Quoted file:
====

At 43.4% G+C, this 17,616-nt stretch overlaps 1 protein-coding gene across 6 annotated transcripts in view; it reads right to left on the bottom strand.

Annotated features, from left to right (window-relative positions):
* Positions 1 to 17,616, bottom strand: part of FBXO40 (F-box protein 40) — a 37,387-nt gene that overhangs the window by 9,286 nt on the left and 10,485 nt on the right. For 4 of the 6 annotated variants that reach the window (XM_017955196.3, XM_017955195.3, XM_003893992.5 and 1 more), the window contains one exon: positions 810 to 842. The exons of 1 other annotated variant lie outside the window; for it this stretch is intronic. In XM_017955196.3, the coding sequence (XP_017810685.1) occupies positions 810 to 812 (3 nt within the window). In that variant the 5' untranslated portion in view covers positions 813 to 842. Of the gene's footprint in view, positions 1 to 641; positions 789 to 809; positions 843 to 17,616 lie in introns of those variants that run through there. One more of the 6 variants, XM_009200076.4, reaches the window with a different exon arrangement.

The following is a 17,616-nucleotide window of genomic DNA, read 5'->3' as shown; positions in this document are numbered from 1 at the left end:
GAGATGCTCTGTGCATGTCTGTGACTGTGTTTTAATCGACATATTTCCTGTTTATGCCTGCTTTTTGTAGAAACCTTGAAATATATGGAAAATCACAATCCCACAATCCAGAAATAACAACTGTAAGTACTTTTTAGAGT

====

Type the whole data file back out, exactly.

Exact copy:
At 43.4% G+C, this 17,616-nt stretch overlaps 1 protein-coding gene across 6 annotated transcripts in view; it reads right to left on the bottom strand.

Annotated features, from left to right (window-relative positions):
* Positions 1 to 17,616, bottom strand: part of FBXO40 (F-box protein 40) — a 37,387-nt gene that overhangs the window by 9,286 nt on the left and 10,485 nt on the right. For 4 of the 6 annotated variants that reach the window (XM_017955196.3, XM_017955195.3, XM_003893992.5 and 1 more), the window contains one exon: positions 810 to 842. The exons of 1 other annotated variant lie outside the window; for it this stretch is intronic. In XM_017955196.3, the coding sequence (XP_017810685.1) occupies positions 810 to 812 (3 nt within the window). In that variant the 5' untranslated portion in view covers positions 813 to 842. Of the gene's footprint in view, positions 1 to 641; positions 789 to 809; positions 843 to 17,616 lie in introns of those variants that run through there. One more of the 6 variants, XM_009200076.4, reaches the window with a different exon arrangement.

The following is a 17,616-nucleotide window of genomic DNA, read 5'->3' as shown; positions in this document are numbered from 1 at the left end:
GAGATGCTCTGTGCATGTCTGTGACTGTGTTTTAATCGACATATTTCCTGTTTATGCCTGCTTTTTGTAGAAACCTTGAAATATATGGAAAATCACAATCCCACAATCCAGAAATAACAACTGTAAGTACTTTTTAGAGT